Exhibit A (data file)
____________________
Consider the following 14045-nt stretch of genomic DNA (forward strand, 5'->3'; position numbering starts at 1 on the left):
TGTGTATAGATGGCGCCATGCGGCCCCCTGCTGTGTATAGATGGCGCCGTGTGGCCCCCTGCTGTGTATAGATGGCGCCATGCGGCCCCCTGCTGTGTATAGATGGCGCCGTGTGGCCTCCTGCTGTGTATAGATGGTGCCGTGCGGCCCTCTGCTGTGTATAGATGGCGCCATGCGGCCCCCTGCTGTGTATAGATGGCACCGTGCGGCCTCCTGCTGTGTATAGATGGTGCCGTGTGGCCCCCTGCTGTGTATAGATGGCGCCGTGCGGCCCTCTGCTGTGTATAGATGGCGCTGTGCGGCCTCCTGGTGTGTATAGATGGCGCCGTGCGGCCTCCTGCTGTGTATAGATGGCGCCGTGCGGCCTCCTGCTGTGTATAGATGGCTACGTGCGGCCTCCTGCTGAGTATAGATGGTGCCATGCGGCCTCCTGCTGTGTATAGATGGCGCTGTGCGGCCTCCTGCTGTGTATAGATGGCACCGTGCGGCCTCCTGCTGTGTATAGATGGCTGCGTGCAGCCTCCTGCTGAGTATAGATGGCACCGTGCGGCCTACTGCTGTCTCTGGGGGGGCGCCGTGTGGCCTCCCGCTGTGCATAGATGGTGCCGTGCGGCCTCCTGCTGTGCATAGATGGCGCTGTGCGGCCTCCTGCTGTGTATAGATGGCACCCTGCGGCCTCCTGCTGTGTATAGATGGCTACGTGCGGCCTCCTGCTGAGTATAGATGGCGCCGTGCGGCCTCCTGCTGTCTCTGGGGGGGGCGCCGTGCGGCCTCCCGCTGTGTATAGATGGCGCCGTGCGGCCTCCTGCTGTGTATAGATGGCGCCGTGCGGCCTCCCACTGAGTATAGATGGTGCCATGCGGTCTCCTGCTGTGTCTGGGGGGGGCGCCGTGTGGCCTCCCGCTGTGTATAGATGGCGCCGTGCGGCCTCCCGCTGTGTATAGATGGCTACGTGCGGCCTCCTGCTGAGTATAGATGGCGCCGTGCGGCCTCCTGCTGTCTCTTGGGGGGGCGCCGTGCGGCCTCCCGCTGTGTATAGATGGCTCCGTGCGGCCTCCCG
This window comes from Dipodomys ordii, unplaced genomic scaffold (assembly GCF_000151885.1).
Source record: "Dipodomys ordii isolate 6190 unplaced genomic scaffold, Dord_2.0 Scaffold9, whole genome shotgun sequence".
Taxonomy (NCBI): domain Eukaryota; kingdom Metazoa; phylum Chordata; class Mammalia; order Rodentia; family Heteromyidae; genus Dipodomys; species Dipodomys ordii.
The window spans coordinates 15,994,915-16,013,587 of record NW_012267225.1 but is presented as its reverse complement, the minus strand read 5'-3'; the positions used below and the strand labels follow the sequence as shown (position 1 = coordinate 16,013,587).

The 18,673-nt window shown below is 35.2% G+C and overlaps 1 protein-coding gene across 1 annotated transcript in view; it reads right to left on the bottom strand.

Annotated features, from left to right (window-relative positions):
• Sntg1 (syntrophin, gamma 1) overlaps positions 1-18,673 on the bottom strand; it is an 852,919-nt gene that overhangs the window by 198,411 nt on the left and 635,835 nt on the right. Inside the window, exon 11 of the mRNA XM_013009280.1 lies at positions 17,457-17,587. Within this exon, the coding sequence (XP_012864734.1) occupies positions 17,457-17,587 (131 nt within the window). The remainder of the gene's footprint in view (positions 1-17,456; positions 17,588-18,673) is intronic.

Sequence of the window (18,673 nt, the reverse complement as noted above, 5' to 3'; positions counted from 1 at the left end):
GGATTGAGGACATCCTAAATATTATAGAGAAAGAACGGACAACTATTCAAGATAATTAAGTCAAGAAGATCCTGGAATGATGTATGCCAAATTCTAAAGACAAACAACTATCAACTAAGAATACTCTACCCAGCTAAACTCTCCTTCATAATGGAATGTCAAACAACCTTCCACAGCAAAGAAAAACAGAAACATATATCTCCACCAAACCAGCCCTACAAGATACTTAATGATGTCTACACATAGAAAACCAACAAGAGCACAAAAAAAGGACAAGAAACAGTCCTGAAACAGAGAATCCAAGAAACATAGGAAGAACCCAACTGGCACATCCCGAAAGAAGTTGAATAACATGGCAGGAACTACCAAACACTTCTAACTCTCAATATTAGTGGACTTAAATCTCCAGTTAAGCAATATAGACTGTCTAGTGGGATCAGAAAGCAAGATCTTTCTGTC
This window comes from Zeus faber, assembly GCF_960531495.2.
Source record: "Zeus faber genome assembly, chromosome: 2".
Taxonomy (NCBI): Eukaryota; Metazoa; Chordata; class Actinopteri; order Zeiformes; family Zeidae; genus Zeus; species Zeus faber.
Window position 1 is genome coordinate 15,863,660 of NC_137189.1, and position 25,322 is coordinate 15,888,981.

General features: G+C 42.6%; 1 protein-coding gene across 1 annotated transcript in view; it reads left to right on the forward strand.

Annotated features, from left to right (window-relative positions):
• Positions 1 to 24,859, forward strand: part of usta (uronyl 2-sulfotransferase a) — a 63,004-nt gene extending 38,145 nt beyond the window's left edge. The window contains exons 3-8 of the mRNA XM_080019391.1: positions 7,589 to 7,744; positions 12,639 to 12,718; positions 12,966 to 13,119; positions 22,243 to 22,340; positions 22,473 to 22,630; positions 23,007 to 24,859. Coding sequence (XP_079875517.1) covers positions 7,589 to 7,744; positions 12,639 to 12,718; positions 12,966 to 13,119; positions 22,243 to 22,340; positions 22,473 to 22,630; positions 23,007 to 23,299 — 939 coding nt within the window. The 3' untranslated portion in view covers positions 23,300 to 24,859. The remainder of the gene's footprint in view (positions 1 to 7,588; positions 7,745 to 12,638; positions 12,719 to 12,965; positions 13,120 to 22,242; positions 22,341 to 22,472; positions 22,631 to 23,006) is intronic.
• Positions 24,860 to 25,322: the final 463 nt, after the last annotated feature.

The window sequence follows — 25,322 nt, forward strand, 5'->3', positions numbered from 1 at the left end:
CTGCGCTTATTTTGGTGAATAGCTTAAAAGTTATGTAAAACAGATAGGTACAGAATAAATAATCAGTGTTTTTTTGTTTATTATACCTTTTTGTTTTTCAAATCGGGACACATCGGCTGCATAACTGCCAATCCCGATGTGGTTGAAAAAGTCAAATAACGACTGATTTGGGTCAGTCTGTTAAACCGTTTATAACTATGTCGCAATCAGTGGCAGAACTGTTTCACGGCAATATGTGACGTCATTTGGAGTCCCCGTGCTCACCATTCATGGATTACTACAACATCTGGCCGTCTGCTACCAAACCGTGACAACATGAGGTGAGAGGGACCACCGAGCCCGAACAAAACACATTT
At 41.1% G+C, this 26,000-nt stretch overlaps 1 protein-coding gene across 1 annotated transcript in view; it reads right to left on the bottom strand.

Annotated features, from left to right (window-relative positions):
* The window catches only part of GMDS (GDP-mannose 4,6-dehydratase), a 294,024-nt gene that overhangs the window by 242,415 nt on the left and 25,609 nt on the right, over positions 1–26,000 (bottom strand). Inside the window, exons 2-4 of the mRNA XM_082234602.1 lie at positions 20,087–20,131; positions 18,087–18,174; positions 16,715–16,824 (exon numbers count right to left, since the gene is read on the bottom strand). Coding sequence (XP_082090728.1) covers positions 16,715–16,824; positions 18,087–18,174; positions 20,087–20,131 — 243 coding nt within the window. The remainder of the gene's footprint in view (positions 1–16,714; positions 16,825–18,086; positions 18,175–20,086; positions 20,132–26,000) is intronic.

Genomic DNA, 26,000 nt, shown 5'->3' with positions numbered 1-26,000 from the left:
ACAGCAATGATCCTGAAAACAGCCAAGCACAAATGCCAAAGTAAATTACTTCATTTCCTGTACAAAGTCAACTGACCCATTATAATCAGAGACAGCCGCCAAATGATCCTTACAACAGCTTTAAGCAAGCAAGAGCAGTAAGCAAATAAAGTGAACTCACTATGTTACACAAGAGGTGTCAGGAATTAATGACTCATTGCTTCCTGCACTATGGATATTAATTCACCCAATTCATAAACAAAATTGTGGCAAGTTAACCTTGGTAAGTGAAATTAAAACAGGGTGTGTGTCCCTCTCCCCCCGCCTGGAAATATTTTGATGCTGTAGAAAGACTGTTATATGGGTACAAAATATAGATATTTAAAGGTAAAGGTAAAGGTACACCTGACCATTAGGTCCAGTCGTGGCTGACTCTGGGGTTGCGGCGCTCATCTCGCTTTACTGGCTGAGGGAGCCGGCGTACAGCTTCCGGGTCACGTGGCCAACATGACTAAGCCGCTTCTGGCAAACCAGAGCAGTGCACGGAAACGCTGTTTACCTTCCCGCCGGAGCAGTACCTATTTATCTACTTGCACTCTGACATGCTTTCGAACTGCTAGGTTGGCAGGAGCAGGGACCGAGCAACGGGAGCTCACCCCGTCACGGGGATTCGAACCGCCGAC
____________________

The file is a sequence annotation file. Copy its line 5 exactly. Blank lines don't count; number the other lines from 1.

Taxonomy (NCBI): domain Eukaryota; kingdom Metazoa; phylum Chordata; class Mammalia; order Rodentia; family Heteromyidae; genus Dipodomys; species Dipodomys ordii.